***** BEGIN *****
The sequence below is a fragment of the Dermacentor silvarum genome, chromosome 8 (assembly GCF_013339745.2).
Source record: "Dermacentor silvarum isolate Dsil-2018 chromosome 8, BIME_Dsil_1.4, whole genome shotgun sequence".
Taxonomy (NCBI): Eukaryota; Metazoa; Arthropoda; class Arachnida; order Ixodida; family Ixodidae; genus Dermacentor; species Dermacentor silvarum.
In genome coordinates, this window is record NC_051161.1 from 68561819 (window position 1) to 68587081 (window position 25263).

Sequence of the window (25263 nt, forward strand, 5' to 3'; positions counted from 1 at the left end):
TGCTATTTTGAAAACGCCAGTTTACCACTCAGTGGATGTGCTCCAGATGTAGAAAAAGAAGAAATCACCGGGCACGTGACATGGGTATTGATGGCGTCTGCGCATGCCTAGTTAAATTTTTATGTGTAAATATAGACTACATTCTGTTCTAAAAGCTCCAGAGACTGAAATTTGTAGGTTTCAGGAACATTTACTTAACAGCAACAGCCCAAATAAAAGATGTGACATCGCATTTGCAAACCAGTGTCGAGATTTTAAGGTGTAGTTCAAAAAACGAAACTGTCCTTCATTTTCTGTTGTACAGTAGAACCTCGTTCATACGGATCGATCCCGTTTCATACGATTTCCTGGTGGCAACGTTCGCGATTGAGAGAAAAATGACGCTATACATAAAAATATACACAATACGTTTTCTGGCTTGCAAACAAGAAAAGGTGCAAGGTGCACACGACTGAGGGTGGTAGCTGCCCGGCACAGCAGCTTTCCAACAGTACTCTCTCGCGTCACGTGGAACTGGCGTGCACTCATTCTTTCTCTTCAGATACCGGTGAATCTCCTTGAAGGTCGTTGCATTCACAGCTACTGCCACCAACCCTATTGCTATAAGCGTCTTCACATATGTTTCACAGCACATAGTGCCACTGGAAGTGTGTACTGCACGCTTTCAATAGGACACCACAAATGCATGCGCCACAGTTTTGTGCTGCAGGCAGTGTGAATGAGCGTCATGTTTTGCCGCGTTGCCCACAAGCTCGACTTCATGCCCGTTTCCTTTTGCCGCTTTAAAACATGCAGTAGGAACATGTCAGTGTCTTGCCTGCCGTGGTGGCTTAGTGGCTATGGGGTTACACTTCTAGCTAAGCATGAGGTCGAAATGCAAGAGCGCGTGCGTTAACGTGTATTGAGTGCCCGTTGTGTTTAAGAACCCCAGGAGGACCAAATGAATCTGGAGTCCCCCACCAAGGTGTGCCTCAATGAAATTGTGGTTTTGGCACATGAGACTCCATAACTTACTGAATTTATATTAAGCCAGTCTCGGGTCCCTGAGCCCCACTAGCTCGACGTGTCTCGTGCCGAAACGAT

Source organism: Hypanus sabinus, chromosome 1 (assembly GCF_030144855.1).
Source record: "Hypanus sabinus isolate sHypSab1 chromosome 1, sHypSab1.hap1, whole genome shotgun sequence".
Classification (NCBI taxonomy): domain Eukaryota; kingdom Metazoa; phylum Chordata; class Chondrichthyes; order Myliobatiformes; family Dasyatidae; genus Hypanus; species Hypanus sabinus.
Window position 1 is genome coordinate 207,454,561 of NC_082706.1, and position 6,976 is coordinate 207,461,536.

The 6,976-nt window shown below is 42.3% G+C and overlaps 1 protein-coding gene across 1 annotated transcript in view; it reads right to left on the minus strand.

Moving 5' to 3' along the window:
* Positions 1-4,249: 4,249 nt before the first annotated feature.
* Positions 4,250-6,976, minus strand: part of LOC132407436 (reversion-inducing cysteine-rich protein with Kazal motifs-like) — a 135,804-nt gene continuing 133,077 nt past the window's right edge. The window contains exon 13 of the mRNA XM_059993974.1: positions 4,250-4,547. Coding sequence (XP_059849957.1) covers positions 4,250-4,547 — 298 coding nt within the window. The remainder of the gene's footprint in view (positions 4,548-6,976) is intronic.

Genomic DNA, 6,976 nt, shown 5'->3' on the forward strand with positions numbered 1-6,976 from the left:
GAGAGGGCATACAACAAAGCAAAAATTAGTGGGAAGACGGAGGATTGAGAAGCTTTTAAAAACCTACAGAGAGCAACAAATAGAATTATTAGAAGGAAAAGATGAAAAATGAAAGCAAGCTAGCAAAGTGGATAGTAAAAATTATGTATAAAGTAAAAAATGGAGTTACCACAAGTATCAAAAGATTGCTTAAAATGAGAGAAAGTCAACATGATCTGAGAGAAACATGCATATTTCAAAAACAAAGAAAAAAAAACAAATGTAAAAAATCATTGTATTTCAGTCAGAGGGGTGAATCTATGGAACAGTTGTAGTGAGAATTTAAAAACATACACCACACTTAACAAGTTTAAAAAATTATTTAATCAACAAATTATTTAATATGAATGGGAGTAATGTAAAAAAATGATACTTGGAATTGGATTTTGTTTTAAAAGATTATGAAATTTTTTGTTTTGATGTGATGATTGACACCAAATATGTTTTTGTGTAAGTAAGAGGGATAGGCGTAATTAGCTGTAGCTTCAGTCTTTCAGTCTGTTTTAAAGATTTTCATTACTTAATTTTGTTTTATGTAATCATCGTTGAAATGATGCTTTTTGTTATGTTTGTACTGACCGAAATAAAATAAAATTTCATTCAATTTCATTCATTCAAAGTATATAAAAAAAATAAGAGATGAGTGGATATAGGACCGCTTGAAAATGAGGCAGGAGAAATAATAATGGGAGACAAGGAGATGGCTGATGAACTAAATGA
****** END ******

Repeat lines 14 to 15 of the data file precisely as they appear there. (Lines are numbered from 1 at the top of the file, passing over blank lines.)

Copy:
* Positions 4,250-6,976, minus strand: part of LOC132407436 (reversion-inducing cysteine-rich protein with Kazal motifs-like) — a 135,804-nt gene continuing 133,077 nt past the window's right edge. The window contains exon 13 of the mRNA XM_059993974.1: positions 4,250-4,547. Coding sequence (XP_059849957.1) covers positions 4,250-4,547 — 298 coding nt within the window. The remainder of the gene's footprint in view (positions 4,548-6,976) is intronic.

Genomic DNA, 6,976 nt, shown 5'->3' on the forward strand with positions numbered 1-6,976 from the left: